Today's calendar is less busy overall, compared to Tuesday, but offers a good mix of data and events. The only significant economic report of the day is New Home Sales, expected to come in at a 400k unit annual pace compared to 414k last month. Here's where 400k falls on a long term chart of New Home Sales.
Pretty depressing, but optimists can hope that we're on the verge of lifting off from this historical lower bound after an unprecedented length of time. Despite the long-term gravitas of housing data, it still runs the risk of being seen as less relevant due to weather-related impacts. Regardless of the legitimacy debate, this stuff matters simply because there's a debate and bond market trading tends to occur with a certain cognizance of what other players might be doing or thinking. In other words, even if you're a bond trader who doesn't agree the weather matters, people on the other side of your trades might disagree, and it behooves you to be inside their heads.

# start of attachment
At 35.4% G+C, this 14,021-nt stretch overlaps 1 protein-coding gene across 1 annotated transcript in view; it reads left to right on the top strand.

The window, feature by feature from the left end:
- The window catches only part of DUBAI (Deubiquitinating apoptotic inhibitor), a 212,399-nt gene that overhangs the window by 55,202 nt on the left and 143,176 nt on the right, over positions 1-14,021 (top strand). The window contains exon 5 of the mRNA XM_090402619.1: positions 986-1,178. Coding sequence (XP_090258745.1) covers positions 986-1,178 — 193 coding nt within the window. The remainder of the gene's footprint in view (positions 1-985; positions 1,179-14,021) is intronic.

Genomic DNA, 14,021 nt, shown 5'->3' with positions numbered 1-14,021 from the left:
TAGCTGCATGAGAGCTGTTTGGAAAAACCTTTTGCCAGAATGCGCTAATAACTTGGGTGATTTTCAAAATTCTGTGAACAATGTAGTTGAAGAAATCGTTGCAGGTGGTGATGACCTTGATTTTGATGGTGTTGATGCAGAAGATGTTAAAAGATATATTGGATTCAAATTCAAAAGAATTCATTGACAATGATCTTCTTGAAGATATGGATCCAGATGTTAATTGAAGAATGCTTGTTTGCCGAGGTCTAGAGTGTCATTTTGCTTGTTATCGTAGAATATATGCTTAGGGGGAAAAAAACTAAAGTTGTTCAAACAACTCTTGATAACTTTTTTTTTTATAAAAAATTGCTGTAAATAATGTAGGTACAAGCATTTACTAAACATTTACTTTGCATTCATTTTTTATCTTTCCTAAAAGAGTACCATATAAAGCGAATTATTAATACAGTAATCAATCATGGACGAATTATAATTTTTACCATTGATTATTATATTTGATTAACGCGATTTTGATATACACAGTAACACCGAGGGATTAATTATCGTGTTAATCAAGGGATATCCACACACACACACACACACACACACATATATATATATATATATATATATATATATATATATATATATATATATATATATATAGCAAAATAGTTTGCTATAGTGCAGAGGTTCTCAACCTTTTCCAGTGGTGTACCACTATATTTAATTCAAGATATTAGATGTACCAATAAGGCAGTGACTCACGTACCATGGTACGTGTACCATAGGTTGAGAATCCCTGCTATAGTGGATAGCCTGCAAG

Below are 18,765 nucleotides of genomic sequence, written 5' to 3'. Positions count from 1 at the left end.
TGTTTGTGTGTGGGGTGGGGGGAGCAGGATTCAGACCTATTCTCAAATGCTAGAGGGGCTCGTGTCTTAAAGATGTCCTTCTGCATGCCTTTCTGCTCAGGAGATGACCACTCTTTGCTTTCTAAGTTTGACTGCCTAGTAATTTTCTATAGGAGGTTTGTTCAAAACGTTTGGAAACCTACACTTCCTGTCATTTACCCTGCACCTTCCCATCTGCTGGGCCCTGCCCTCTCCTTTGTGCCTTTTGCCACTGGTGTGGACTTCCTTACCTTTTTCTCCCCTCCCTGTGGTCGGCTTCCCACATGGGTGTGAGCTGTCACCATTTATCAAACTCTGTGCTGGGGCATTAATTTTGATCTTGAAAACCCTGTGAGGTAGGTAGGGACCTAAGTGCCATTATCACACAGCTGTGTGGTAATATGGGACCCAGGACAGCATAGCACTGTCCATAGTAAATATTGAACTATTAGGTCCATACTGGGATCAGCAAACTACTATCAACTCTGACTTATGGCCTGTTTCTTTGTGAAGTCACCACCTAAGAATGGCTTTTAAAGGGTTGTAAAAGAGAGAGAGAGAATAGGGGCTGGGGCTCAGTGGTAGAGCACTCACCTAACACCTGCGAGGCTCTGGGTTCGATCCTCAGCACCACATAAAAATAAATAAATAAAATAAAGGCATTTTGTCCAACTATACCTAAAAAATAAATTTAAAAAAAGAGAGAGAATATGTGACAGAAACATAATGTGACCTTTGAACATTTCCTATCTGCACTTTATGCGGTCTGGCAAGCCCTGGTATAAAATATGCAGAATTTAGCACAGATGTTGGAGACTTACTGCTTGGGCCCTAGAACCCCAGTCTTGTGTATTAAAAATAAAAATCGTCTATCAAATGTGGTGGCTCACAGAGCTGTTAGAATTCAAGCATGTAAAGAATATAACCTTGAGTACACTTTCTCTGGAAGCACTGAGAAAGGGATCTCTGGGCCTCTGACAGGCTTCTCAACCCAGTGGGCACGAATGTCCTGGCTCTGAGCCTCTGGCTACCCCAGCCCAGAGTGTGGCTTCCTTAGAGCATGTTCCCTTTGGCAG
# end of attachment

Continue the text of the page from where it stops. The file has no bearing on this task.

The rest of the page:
For this reason, bond markets have been seeking out a fairly epic amount of equilibrium by honing in on a long-term mid point that splits the distance between the highs and lows of the last 8 months. Put another way, since 10yr yields broke above 2.47, they've either generally been trading a range between there and 2.75, or from 2.75 to 3.05. Now in February, yields have been consolidating around 2.75 as a midpoint with the implication that they're ready to go back into either quadrant.
Intermediate technical indicators like the 21-day moving average that serves as the mid-point for the Bollinger Band study also show this same sort of 'orbiting' behavior in yields. In this chart, notice how different previous trading has been in 10yr yields as they spent most of their time either in the upper or lower sections but are now orbiting the mid-Bollinger line, trendless and waiting for the next move.
In addition to the data and trend-watching, there are two Treasury auctions today with the 2-yr Floating Rate Note at 11:30am. That's not a market mover for MBS, but the afternoon's 5yr Auction could be to some small extent. On a final note, there's Fed-speak from Rosengren. Anyone who's had a chance to see any of the transcripts from 2008 Fed meetings will be paying even more attention to Rosengren than they already were.
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